Tom McNicholas has written widely on many aspects of urinary disease. He is particularly in demand for teaching on benign prostatic disease and urinary symptoms. He has major interests in the management of prostate cancer, the treatment of urinary stone disease and in making common urological investigations (especially prostatic biopsy) both painless and safer.
He has written over 150 major scientific papers which can be reviewed in the bibliography. Most recently he has been lead author of the chapter on Benign Prostatic Disease in the latest addition of Campbell’s Urology. This 4 volume textbook is the “bible” for urology and is used by urological experts worldwide. He is one of only a small handful of British urologists to have been recognised in this way.

For men seeking advice on which treatment to choose for their urinary symptoms:

I was just reading patient comments on the NHS Choices website for men enquiring about urinary problems ( and found those contributions very useful.

There were a lot of anxieties expressed. I hope these comments help. Some are for reassurance and the others are to resolve uncertainties.

Firstly, TURP can be a brilliantly effective and safe operation if the prostate is enlarged and causing obstruction BUT- its not always the prostate causing the problems! In many younger men the urinary problems are due to muscular problems in the bladder itself or at the neck of the bladder - which is why 'bladder neck incision" can work so well for some of them and has less risk of upsetting ejaculation.

Second, orgasm and the process of ejaculation is different in everyone. Some men don't need the ejaculation as much as others, some need it for full orgasm. Every man needs ejaculation for fertility. Try an alpha blocker drug 1st to see how it suits you and your ejaculation/orgasm (and your partner) before any operation that may permanently damage these processes.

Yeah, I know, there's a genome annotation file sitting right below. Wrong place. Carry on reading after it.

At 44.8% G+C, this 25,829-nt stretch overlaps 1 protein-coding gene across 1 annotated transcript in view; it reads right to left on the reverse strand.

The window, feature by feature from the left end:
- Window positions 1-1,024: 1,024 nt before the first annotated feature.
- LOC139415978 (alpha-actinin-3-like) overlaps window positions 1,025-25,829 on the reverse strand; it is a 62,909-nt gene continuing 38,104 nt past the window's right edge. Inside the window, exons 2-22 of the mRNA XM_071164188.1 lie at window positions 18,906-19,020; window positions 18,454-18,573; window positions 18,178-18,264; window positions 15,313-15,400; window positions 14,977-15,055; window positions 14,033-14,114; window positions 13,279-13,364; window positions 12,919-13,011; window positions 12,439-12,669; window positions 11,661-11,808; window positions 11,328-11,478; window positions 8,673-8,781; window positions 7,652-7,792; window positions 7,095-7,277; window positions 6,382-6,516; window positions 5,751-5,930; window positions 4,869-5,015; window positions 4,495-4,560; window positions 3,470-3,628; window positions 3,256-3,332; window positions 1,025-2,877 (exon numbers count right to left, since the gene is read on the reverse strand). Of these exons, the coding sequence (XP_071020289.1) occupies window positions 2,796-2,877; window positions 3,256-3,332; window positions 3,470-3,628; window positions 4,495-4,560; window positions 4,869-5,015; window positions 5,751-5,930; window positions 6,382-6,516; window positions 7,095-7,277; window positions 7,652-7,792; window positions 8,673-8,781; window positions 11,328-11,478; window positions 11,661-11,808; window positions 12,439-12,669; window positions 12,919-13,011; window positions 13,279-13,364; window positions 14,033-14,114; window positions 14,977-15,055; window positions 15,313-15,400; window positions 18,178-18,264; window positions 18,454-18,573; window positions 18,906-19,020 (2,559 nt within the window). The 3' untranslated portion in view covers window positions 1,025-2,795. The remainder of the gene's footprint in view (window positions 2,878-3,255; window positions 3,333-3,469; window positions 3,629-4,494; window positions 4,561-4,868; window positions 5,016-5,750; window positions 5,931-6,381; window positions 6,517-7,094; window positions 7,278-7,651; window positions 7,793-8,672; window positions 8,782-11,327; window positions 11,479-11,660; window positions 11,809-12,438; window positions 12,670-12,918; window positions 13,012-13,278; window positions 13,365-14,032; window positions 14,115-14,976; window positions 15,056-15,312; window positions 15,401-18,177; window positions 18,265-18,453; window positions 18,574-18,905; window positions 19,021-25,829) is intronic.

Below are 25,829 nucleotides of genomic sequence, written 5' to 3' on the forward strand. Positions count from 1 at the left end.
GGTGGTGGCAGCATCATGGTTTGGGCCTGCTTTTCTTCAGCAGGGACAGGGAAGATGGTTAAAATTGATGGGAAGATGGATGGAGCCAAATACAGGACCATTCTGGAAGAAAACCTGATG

Thirdly, many of us urology specialists (but not all!) are interested in preserving ejaculation and orgasmic sensation as much as possible. Operations can be "customised" to reduce or even avoid this damage completely but you need to find an interested surgeon. Ask them!
Also Urolift has been designed to avoid damage to ejaculation and orgasm and is likely to be approved by NICE as safe and effective for wider use shortly.
Clearly more data will be important to really determine how useful urolift will be.

Fourthly, Cialis (tadalafil) helps both urinary and sexual difficulties. This benefit for the “Viagra like drugs or PDE5Is as they are known was discovered in the UK (in fact by my study published in 2002*) and daily Cialis is now licenced for both uses in the UK.  But even though we doctors would prescribe it for men with urinary difficulties (or urinary and erection difficulties which frequently co-exist and are probably related) prescribing Cialis is caught out by the panic and restrictions brought in when Viagra 1st came out so GPs won't offer it in a hurry unfortunately. You may have to pay for it - or have an expensive and possibly avoidable operation- after which you can get an NHS prescription more easily! NHS arrangements don't always make sense!!

Finally, an experimental treatment developed in Israel and known as Gat-Goren was mentioned. Essentially we need evidence about whether it works or not and whether it is safe or not. Without that we cannot judge if this is a real option or nonsense. My patients who wanted to try it also found it difficult to make the arrangements in Israel. Their health system seems similar to ours so if it works they should have scientific results to show the world by now but I have not yet seen convincing data. Until we do I would advise caution.

That, of course, applies to all “new” treatments you may read about in the newspapers. It is tough to get the data.  Hard work and expensive for small start up companies (no doctor can afford to do the scientific studies now so we rely on commercial enterprises). But until the evidence is in, any man is taking a wild gamble if choosing new therapies just because The Daily Mail reports it (even though their reports helped our early work as well!). Think of them as ‘early sightings” of treatments that MIGHT become available if the evidence develops.

*Sairam K, Kulinskaya E, McNicholas TA et al. Sildenafil influences lower urinary tract symptoms. (1st clinical report). BJU Int. 2002 Dec;90(9):836-9.

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